No fair lending risks posed by QM, regulators claim

by MPA23 Oct 2013

Federal regulators said Tuesday that they didn’t foresee that creditors who offered only “qualified mortgages” would risk violating any fair lending practices.

The Consumer Financial Protection Bureau plans to implement new mortgage regulations in January – chief among them the “ability to repay” rule, which requires lenders to verify that borrowers can afford their loans. Many lenders plan to minimize their liability by offering only low-risk “qualified mortgages.”

However, some worry that making only qualified mortgage loans could exclude some minority groups, and industry leaders asked federal regulators to clarify any fair lending risks they might face.

In a joint statement by the CFPB, FDIC, Federal Reserve, Office of the Comptroller of the Currency, and the National Credit Union Administration, regulators said Tuesday the risk was minimal.

“The agencies do not anticipate that a creditor’s decision to offer only Qualified Mortgages would, absent other factors, elevate a supervised institution’s fair lending risk,” the statement read.”…With respect to any fair lending risk, the situation here is not substantially different from what creditors have historically faced in developing product offerings or responding to regulatory or market changes. The decisions creditors will make about their product offerings in response to the Ability-to-Repay Rule are similar to the decisions that creditors have made in the past with regard to other significant regulatory changes affecting particular types of loans.”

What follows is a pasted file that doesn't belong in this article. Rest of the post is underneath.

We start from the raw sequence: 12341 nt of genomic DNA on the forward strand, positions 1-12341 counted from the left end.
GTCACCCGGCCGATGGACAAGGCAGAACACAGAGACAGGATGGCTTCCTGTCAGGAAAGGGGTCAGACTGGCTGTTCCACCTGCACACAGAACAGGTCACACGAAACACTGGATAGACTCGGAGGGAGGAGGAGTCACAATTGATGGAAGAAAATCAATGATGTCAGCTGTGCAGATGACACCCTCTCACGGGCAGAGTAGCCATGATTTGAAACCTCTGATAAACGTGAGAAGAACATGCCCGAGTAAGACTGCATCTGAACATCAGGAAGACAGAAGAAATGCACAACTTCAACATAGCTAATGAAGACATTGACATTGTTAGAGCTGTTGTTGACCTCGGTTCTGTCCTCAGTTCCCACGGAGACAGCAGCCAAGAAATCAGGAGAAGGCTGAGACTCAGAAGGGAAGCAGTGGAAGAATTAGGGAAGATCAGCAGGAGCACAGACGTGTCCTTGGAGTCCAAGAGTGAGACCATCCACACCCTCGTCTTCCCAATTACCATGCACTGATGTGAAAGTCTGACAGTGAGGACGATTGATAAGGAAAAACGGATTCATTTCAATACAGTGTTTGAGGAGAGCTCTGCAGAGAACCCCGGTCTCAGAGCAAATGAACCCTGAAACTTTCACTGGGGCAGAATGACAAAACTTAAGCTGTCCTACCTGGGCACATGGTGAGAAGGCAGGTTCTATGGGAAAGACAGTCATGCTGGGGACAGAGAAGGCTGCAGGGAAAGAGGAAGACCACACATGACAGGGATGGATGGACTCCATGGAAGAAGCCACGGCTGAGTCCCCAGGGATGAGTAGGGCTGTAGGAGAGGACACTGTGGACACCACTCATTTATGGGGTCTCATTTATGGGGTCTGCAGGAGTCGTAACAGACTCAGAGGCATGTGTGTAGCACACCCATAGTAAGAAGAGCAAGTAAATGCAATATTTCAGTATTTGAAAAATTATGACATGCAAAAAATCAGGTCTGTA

The regulators said lenders had been able to avoid violating fair-lending rules during the implementation of past regulations, and should be able to continue to do so under the new CFPB regulations.

“Creditors should continue to evaluate fair lending risk as they would for other types of product selections, including by carefully monitoring their policies and practices and implementing effective compliance management systems,” the agencies stated. “As with any other compliance matter, individual cases will be evaluated on their own merits.”


  • by Gordon Schlicke | 10/23/2013 3:07:34 PM

    Sure, this sounds nice. But not if the "disparate impact rule" is applied to your business. If statistics show a pattern or practice of exclusion of protected classes you are in for a test ride with federal prosecutors. Good luck.


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